Freeport officials and residents are divided over whether plans to expand high-end car dealerships and upgrade a block of West Sunrise Highway will help or harm the village.
Mayor Robert T. Kennedy and some community residents are applauding the expansion plans, but other residents argue the projects will lead to evictions of longtime tenants.
Kennedy defended it as a good deal for the community. "We had many meetings with these dealerships, working with them and negotiating about what the village would expect; for example, we don't want parking lots in the area."Do your homeworkCar reviews, researchPhotosThe safest 2015 cars, crossovers and SUVsResearchFind a car dealer
He said "there was no community opposition" at zoning meetings on one expansion.
Porsche of South Shore plans to add 30,000 square feet and build a new Maserati dealership and small automobile museum for up to $14 million, Kennedy said. The Porsche project needs Nassau County Planning Commission approval.
Porsche has said it wants to start the project immediately and wants to complete it within 60 days, Kennedy said.
While there was no firm commitment for any specific number of jobs for Freeport residents, "we're sure that residents will gain jobs from these proposals," Kennedy said.
On the north side of Sunrise, Heritage Jaguar is proposing to expand and add a Land Rover dealership costing about $4 million, Kennedy said.
Michael Solomon, zoning lawyer for both businesses, said they intend to be good neighbors and bolster the local economy.
Kennedy predicted the "projects will bring substantial tax revenue to the county, and much-needed additional recurring tax revenue to Freeport."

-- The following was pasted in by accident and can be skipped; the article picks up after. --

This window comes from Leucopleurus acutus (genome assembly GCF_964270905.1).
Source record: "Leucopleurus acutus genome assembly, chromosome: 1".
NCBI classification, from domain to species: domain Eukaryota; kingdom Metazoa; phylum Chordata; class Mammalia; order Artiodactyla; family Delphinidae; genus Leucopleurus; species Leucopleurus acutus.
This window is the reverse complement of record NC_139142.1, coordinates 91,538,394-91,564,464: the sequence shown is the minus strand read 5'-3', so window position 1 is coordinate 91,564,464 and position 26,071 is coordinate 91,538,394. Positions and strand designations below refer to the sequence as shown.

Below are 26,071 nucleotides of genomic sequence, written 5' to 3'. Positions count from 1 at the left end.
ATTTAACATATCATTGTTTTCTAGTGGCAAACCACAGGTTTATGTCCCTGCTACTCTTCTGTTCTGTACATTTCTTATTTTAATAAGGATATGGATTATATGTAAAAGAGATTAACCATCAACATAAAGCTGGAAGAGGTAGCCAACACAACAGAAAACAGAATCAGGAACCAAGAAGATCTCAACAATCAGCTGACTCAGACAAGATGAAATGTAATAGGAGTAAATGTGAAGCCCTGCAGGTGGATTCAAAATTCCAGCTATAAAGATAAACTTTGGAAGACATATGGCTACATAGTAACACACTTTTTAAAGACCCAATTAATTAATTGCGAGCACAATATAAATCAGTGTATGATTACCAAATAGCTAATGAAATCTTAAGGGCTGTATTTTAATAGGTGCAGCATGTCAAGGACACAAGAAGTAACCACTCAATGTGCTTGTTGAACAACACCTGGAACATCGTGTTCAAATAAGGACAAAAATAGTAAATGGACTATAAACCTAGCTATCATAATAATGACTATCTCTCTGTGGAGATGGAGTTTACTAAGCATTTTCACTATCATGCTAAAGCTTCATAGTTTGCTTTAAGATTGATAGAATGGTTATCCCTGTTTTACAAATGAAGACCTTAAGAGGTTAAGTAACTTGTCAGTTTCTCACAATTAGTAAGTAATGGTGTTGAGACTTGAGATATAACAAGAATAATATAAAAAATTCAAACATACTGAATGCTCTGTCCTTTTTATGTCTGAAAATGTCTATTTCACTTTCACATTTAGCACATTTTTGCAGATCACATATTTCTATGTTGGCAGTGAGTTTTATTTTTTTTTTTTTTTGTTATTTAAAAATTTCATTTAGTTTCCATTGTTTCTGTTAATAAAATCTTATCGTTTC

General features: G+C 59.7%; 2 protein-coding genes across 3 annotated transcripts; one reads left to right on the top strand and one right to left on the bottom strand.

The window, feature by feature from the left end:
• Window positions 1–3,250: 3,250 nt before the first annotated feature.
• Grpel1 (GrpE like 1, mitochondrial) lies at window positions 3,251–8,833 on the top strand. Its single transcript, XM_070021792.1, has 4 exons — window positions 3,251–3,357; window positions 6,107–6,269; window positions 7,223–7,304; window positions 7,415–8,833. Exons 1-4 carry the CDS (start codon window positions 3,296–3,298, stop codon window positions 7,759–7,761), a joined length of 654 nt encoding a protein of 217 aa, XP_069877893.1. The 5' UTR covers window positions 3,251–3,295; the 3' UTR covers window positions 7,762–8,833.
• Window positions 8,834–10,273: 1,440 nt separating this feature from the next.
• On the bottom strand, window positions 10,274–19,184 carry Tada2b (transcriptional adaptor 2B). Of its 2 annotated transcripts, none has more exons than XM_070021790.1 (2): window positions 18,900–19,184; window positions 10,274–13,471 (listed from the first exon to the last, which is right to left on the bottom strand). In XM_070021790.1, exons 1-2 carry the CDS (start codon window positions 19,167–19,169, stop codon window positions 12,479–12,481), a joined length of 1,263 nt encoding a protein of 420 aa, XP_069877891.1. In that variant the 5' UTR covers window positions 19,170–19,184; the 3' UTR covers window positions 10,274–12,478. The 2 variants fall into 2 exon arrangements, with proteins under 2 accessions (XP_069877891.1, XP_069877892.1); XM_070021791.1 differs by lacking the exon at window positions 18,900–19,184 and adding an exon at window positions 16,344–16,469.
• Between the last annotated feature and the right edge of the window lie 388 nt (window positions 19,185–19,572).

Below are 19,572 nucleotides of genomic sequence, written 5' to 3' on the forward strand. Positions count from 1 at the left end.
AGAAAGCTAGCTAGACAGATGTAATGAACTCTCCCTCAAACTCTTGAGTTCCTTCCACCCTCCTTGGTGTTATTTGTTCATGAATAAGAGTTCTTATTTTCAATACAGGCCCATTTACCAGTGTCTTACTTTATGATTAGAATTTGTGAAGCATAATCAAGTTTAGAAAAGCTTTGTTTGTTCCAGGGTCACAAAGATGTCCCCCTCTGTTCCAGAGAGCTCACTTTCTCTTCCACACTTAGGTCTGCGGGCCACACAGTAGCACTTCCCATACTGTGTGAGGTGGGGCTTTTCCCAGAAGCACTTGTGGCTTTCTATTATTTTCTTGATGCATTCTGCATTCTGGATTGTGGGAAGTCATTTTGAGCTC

He could not provide specific revenue projections, but said there would be the added benefit of "the increased sale of electric and water from our village-owned utilities."
Heritage has submitted site plans to Freeport and bought the property just west of the dealership, a Gulf service station.
Porsche bought the tiny shopping center just to the west -- across Long Beach Avenue -- where only one of three stores, a delicatessen, is open.
Deli owner Carlos Contrera, 63, said he was unhappy his business was sold from underneath him and probably will retire. "What can I do?" he said.
The dealership also acquired a tenement house on Lexington Avenue behind the stores.
"That's the part that I don't like," said James Fitzgerald, who lives on Lexington Avenue, across from the house.
"My neighbor who has lived there and raised his family over the past 25 years was told . . . to be out by the end of April. I guess everybody else there was told the same thing," he said. "It was rezoned commercial."
Attempts to reach Fitzgerald's neighbor failed, and other adults there would not speak.
Angela Daubon, who owns a home a few blocks southwest of the proposed expansions, described it as a "worthwhile rebuilding and refacing of the community that should help keep property taxes down and local labor up."